Sports News Without Access, Favor, Or Discretion

Top political strategist Frank Luntz is the man setting Roger Goodell's message, but he's also working with individual teams, including in Washington, Chicago, and Carolina, to market their star players. Below you'll find LuntzGlobal's notes on three Carolina Panthers players and how best to sell them to fans.

• Luntz identifies one of the challenges of marketing Cam Newton as "managing adversity," namely his reputation as a guy who will visibly mope when things aren't going well.


From an internal company email:

"He's trying to become team captain amidst criticism of being overly emotional and critical about losses. He needs to focus on language that show he's developing as a leader."

To that, Luntz recommends emphasizing trying to drill home the idea of Newton as a franchise quarterback. "When you hear 'Panthers,' you should think about Newton—just like how you think about Brady when you hear 'Patriots' or Rogers [sic]/Favre when you hear 'Packers.'"

• Luntz identifies DT Star Lotulelei as "soft spoken," but suggests his reserved nature can be spun as a selling point "by focusing on language that represents his humility, his work ethic, and his drive to improve his football skills."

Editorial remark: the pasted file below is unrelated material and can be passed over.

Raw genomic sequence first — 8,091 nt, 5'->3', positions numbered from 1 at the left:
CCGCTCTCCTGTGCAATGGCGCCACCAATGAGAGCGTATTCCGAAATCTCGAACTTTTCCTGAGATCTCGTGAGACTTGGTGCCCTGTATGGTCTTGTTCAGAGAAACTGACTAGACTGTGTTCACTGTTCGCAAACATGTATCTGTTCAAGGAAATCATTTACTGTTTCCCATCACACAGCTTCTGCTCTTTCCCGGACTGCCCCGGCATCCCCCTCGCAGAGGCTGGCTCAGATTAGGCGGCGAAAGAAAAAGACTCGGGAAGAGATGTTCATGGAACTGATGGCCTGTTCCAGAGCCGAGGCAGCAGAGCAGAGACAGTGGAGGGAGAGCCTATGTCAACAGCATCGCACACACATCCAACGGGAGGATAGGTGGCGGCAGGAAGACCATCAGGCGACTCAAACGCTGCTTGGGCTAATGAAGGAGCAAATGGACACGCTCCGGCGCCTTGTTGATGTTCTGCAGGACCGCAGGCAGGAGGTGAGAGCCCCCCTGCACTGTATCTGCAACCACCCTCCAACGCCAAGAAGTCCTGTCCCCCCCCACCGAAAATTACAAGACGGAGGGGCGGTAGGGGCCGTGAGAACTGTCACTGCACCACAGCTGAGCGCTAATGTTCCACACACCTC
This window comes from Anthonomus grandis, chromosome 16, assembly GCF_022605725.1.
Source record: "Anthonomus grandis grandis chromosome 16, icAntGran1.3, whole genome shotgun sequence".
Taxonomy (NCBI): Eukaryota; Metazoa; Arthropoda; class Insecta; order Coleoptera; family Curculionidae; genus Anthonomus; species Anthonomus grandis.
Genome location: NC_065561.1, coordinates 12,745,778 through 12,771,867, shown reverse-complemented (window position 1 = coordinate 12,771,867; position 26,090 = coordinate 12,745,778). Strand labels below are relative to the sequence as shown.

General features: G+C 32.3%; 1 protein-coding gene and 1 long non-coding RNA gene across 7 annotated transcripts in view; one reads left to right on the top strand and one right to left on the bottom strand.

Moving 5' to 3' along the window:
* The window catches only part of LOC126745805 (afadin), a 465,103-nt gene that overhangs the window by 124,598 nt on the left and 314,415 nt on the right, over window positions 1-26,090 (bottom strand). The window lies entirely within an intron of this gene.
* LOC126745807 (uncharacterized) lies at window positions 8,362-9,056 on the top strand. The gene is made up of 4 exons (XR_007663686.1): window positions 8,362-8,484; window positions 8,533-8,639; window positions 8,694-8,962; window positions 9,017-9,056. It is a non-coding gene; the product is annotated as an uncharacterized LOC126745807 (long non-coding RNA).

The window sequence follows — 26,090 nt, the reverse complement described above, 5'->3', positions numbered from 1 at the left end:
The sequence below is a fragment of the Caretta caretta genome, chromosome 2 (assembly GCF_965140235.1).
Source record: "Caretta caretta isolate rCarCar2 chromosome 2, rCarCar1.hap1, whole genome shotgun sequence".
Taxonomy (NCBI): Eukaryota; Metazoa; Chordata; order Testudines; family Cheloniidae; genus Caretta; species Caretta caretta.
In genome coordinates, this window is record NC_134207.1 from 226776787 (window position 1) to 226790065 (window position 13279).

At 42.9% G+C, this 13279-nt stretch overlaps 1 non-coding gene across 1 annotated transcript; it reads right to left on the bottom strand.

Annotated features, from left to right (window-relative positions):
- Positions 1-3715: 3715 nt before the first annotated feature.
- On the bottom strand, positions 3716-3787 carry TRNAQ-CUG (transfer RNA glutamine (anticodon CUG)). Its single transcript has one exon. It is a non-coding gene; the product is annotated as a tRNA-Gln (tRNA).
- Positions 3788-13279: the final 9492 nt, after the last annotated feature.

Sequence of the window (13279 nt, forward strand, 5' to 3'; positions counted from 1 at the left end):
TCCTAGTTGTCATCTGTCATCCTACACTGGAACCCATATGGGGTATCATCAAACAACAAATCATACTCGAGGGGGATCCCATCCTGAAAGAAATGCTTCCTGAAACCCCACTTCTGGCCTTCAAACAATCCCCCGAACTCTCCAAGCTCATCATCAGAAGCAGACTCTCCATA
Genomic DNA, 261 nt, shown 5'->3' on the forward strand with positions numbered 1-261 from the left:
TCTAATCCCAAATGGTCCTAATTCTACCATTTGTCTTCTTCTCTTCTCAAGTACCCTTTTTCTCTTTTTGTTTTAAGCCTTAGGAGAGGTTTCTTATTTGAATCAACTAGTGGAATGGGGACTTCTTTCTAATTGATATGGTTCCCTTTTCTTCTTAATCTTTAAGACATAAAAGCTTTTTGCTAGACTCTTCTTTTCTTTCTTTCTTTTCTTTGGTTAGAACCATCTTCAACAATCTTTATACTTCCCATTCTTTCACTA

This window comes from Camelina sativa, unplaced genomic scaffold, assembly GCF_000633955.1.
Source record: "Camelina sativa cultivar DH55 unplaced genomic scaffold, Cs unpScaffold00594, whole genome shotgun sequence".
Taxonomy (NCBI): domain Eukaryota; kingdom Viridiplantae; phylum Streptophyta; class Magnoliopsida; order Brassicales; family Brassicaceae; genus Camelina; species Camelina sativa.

An exam at the 2013 combine revealed Lotulelei has a heart condition, so Luntz proposes turning that into a tagline. "His message should be about reassuring fans over his heart condition and establishing himself as a humble 'heart of the team' whose work ethic speaks for itself."

• Luntz identifies LB Luke Kuechly as having huge PR potential—"he just needs the message to help solidify him as one of the NFL's star players."


From an internal email:

"He can either do a lot of good for himself and his team with the right messaging around how to give credit for wins and how to improve for losses, or he can do himself and his team a lot of harm by getting those messages wrong."


One of the things Kuechly gets wrong, according to Luntz, is his failure to properly show his appreciation for the fans. The report cites one of Kuechly's quotes where he admitted that "everything happens so quick that sometimes you don't hear" the fans' cheering."

Kuechly, according to the memo, "needs to be armed with messaging that gives credit to his fellow players but also shows appreciation to the fans."


Here's the LuntzGlobal memo. Below that, our story on how Roger Goodell's words are really Frank Luntz's.


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